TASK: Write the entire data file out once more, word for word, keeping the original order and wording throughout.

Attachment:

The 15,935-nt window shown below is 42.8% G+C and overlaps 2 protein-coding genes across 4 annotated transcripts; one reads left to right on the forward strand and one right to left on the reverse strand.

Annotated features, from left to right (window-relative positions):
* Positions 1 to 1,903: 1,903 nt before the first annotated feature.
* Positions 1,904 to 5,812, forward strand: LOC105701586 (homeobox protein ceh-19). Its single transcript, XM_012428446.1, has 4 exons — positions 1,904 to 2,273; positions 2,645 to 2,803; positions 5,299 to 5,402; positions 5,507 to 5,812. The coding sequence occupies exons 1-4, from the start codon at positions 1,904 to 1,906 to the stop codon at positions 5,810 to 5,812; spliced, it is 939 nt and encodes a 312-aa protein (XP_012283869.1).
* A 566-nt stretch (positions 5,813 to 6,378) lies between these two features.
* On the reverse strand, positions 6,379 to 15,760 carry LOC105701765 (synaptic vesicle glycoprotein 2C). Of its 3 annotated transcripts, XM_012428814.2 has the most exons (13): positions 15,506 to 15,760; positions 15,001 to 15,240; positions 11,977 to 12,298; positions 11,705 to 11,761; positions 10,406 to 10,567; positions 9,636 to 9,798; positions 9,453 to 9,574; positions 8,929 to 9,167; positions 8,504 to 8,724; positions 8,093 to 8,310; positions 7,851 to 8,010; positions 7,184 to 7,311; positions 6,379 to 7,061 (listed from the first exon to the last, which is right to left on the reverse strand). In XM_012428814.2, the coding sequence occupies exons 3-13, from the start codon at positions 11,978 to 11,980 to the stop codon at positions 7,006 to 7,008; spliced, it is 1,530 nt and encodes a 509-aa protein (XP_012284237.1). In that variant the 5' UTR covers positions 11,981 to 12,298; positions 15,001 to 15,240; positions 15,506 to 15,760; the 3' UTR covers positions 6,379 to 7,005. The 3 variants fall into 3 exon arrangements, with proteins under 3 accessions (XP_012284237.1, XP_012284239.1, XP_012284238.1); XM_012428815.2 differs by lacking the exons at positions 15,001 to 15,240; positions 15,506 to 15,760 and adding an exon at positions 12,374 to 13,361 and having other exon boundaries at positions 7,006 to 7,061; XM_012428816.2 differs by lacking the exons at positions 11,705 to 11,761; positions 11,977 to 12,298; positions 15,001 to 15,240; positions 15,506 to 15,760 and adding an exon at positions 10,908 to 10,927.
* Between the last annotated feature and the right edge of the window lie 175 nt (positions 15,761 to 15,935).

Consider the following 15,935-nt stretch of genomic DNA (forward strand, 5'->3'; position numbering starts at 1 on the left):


The 15,935-nt window shown below is 42.8% G+C and overlaps 2 protein-coding genes across 4 annotated transcripts; one reads left to right on the forward strand and one right to left on the reverse strand.

Annotated features, from left to right (window-relative positions):
* Positions 1 to 1,903: 1,903 nt before the first annotated feature.
* Positions 1,904 to 5,812, forward strand: LOC105701586 (homeobox protein ceh-19). Its single transcript, XM_012428446.1, has 4 exons — positions 1,904 to 2,273; positions 2,645 to 2,803; positions 5,299 to 5,402; positions 5,507 to 5,812. The coding sequence occupies exons 1-4, from the start codon at positions 1,904 to 1,906 to the stop codon at positions 5,810 to 5,812; spliced, it is 939 nt and encodes a 312-aa protein (XP_012283869.1).
* A 566-nt stretch (positions 5,813 to 6,378) lies between these two features.
* On the reverse strand, positions 6,379 to 15,760 carry LOC105701765 (synaptic vesicle glycoprotein 2C). Of its 3 annotated transcripts, XM_012428814.2 has the most exons (13): positions 15,506 to 15,760; positions 15,001 to 15,240; positions 11,977 to 12,298; positions 11,705 to 11,761; positions 10,406 to 10,567; positions 9,636 to 9,798; positions 9,453 to 9,574; positions 8,929 to 9,167; positions 8,504 to 8,724; positions 8,093 to 8,310; positions 7,851 to 8,010; positions 7,184 to 7,311; positions 6,379 to 7,061 (listed from the first exon to the last, which is right to left on the reverse strand). In XM_012428814.2, the coding sequence occupies exons 3-13, from the start codon at positions 11,978 to 11,980 to the stop codon at positions 7,006 to 7,008; spliced, it is 1,530 nt and encodes a 509-aa protein (XP_012284237.1). In that variant the 5' UTR covers positions 11,981 to 12,298; positions 15,001 to 15,240; positions 15,506 to 15,760; the 3' UTR covers positions 6,379 to 7,005. The 3 variants fall into 3 exon arrangements, with proteins under 3 accessions (XP_012284237.1, XP_012284239.1, XP_012284238.1); XM_012428815.2 differs by lacking the exons at positions 15,001 to 15,240; positions 15,506 to 15,760 and adding an exon at positions 12,374 to 13,361 and having other exon boundaries at positions 7,006 to 7,061; XM_012428816.2 differs by lacking the exons at positions 11,705 to 11,761; positions 11,977 to 12,298; positions 15,001 to 15,240; positions 15,506 to 15,760 and adding an exon at positions 10,908 to 10,927.
* Between the last annotated feature and the right edge of the window lie 175 nt (positions 15,761 to 15,935).

Consider the following 15,935-nt stretch of genomic DNA (forward strand, 5'->3'; position numbering starts at 1 on the left):